‘An amazing thing’: Iditarod dog found 3 months after disappearing from race checkpoint

A file photo of the Rainy Pass checkpoint during the Iditarod Trail Dog Sled Race in Rainy Pass, Alaska, U.S. March 8, 2021. Léon, an Iditarod sled dog who disappeared from a checkpoint in Alaska three months ago was recently found. (Zachariah Hughes/ADN/Pool via REUTERS)

He lost some weight, but otherwise Léon, an Iditarod sled dog who disappeared from a checkpoint in Alaska three months ago and was recently found, seems to be doing OK.

“For sure he was thin when, you know, when he was finally caught. But he looks great,” said Mark Nordman, the Iditarod’s race director and race marshal.

“It’s an amazing thing. I mean, it just shows you what the Alaskan husky can do, and survive with.”

The nearly 1,609-kilometre Iditarod race began March 6 just north of Anchorage. The route took mushers along Alaska’s untamed and unforgiving wilderness, including two mountain ranges, the frozen Yukon River and Bering Sea ice along the state’s western coastline. Brent Sass won the race March 15 when he crossed under the famed burled arch finish line in Nome.

Such an epic race would be a big enough adventure for most restless dogs, but apparently not Léon. He was at a race checkpoint in Ruby, Alaska, just under 800 kilometres from the race’s start, when he somehow managed to slip out of his collar and skedaddle.

“Human error”

His owner — musher Sébastien Dos Santos Borges of France — had already continued up the Iditarod trail with the rest of his team. Individual dogs are often left behind with handlers at checkpoints, for extra rest or medical care.

Nordman chalks up Léon’s escape to “human error.”

“I just don’t think the collar was put on tight enough,” Nordman said.

Where Léon went from there is a mystery. But people in Ruby really “stepped up,” Nordman said, and began looking for the dog as soon as word went around that he was missing. A helicopter got involved at one point.

“There was a lot of emotions at the beginning. It was hard for people to understand how this could happen,” Nordman recalled.

“It went on and on. And we’d hear, you know, maybe this was the dog, maybe it was wolf tracks — back and forth.”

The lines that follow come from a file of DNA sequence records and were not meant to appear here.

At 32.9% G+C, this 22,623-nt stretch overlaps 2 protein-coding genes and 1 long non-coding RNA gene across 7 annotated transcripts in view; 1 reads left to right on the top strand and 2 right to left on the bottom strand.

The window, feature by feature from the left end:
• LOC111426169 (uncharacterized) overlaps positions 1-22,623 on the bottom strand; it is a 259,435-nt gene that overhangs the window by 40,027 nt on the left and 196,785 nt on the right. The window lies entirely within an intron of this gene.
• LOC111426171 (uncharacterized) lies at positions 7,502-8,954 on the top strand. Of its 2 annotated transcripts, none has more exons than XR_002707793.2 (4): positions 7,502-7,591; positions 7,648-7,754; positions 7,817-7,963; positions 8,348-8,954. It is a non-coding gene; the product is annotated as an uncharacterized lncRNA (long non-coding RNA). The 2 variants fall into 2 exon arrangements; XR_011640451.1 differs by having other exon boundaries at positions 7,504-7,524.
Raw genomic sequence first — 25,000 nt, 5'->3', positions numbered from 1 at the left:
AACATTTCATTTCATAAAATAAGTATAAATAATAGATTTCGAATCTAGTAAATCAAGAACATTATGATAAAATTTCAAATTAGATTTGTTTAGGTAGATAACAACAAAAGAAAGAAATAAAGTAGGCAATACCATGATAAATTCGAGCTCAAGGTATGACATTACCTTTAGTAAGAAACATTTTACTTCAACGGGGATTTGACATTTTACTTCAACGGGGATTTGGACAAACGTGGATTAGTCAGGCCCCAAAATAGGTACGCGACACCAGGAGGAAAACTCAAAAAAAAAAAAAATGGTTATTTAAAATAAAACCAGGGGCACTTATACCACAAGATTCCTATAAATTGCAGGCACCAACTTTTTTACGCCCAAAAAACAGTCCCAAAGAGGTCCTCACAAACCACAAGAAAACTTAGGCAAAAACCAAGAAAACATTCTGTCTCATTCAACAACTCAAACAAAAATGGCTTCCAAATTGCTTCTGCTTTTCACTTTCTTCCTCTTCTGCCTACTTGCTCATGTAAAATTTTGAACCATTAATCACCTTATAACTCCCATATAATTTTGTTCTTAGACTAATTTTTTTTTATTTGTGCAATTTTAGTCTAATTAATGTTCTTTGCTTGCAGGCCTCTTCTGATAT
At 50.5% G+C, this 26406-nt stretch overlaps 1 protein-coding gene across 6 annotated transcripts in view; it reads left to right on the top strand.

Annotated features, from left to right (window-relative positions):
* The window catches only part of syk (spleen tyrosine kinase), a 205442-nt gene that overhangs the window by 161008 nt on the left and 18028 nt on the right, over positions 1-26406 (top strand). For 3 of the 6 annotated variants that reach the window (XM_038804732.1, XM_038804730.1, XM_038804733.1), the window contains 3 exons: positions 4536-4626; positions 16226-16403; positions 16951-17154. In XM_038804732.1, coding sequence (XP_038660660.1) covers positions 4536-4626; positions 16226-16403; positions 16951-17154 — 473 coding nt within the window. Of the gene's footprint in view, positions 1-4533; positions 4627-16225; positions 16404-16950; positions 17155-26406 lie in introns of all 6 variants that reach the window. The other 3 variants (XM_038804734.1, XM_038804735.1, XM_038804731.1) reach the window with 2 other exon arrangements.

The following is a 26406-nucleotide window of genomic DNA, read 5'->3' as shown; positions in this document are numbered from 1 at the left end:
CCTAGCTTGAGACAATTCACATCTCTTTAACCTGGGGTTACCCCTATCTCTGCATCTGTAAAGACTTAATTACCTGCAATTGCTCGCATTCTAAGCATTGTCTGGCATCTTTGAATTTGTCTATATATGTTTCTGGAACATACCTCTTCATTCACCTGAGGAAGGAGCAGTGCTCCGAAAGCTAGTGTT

Winter turned to spring, the snows melted and the rivers opened — and Léon was still lost to the wilds.

Hope

Nordman says he never gave up hope, though. He thought the dog may have initially bolted back up the race trail, scavenging abandoned dog food along the way.

Then, in late May, word came to Nordman that a homesteader near McGrath, Alaska — about 195 kilometres south of Ruby — had been seeing a dog frequently near his cabin. The cabin owner and another musher from the area left food for the dog — Léon — and eventually managed to capture him.

Nordman was “elated” when he heard Léon was safe.

“I don’t know if you’d say it’s a miracle or not, but it just shows how people work together and how tough these sled dogs can be,” Nordman said.

Léon has since been reunited with Dos Santos Borges in Willow, Alaska, and the two were expected to soon fly back to France.

Nordman said it was an amazing reunion. He described Léon “bouncing around, really happy to be back with Sébastian.”

“Everybody’s saying, if only Leon could talk because I’m sure he’d have a good story to tell!”

Related stories from around the North:

Alaska: Moose attacks mushers’ team in Alaska, injuring 4 dogs, CBC News

Canada: Dog in Arctic Canada reunites with family after epic journey across ice and tundra, CBC News

Finland: Duo aiming to raise funds for jobless sled dogs in Arctic Finland, Yle News

Norway: Could drones help prevent polar bear attacks on the Arctic archipelago of Svalbard?, The Independent Barents Observer

Sweden: Moose on the move — the latest subject for “slow TV” in Sweden, Radio Sweden.

CBC News

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